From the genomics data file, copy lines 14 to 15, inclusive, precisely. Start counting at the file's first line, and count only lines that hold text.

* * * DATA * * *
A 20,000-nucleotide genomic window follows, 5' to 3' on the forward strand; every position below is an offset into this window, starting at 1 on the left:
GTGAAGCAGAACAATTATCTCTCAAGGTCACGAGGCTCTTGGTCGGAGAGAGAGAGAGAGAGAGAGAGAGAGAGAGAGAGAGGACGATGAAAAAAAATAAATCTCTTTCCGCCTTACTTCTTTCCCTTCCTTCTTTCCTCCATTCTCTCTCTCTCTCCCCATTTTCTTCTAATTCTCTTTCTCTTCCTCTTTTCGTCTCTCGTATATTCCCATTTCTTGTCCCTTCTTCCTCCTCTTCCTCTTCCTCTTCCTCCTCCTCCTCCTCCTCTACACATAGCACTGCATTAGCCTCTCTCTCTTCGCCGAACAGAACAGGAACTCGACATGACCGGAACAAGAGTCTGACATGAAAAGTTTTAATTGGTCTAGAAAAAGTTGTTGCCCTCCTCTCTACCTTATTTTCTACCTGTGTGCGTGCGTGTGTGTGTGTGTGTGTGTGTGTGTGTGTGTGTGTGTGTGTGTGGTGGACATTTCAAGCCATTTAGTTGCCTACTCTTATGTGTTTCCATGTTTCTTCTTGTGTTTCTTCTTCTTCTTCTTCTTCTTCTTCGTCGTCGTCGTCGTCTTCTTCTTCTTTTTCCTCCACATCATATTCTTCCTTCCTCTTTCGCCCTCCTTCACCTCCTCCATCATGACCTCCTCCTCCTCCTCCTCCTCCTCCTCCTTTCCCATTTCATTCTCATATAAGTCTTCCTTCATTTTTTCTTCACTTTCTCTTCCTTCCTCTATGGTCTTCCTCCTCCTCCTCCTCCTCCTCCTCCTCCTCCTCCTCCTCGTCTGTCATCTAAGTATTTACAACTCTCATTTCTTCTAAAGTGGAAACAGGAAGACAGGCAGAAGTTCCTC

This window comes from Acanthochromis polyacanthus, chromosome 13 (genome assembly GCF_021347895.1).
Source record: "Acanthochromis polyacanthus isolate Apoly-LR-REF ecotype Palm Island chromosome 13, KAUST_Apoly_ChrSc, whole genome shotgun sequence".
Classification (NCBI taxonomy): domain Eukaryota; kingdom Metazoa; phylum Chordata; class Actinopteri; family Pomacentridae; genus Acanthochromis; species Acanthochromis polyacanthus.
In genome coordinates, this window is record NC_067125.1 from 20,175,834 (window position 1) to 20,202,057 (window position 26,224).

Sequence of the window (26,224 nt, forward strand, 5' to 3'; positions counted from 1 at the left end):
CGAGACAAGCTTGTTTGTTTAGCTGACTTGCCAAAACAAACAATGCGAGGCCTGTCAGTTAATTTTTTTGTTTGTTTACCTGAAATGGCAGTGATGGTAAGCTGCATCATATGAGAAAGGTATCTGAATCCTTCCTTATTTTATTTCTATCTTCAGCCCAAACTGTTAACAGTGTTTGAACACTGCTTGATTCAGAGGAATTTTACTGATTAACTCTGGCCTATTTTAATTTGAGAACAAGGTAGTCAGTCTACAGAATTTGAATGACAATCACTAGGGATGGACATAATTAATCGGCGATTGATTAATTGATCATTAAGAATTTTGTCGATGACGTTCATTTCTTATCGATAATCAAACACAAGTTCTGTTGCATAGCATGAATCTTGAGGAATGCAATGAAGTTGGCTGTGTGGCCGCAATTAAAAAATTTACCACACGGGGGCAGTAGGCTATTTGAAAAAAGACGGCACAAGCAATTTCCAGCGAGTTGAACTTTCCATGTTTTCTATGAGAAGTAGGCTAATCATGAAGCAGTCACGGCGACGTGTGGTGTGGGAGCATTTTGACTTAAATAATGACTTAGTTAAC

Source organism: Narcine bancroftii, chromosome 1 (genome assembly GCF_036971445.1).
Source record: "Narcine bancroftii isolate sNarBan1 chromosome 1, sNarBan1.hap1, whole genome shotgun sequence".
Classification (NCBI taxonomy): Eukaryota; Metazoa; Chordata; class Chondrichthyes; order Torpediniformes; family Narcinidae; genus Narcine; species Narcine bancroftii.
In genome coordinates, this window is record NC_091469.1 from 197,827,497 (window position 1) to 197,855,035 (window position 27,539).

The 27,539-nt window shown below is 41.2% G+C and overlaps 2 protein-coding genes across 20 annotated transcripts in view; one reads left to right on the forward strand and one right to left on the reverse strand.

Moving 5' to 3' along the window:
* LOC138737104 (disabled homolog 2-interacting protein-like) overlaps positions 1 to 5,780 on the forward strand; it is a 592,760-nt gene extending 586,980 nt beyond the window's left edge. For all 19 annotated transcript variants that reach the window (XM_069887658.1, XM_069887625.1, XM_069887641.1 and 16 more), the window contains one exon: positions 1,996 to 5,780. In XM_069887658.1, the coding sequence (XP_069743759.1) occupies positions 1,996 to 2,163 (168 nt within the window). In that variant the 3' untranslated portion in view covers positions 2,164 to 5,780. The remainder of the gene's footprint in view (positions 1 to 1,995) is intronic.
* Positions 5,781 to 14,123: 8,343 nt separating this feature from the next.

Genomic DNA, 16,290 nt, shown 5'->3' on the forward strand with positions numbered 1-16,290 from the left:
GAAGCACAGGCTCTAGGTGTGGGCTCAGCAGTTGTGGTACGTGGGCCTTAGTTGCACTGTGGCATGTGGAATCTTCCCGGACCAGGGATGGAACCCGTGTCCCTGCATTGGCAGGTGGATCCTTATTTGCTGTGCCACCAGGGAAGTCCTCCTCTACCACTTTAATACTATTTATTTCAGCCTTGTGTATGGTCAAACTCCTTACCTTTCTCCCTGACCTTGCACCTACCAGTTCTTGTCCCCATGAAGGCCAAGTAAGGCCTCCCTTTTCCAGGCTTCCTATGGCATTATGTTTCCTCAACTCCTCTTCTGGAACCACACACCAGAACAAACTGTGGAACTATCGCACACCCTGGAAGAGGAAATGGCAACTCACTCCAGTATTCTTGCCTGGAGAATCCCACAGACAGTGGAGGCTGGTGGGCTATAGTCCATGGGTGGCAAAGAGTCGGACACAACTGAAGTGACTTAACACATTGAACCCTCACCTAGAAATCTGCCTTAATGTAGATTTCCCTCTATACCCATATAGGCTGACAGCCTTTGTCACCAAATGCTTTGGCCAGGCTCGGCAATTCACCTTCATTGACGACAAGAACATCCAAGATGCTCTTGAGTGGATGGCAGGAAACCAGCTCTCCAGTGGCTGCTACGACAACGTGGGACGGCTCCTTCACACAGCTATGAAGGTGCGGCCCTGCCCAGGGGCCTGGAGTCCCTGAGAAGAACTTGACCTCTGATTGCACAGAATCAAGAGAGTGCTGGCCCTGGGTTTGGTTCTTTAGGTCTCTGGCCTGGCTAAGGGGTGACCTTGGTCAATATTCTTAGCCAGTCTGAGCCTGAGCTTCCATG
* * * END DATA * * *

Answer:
Moving 5' to 3' along the window:
* LOC138737104 (disabled homolog 2-interacting protein-like) overlaps positions 1 to 5,780 on the forward strand; it is a 592,760-nt gene extending 586,980 nt beyond the window's left edge. For all 19 annotated transcript variants that reach the window (XM_069887658.1, XM_069887625.1, XM_069887641.1 and 16 more), the window contains one exon: positions 1,996 to 5,780. In XM_069887658.1, the coding sequence (XP_069743759.1) occupies positions 1,996 to 2,163 (168 nt within the window). In that variant the 3' untranslated portion in view covers positions 2,164 to 5,780. The remainder of the gene's footprint in view (positions 1 to 1,995) is intronic.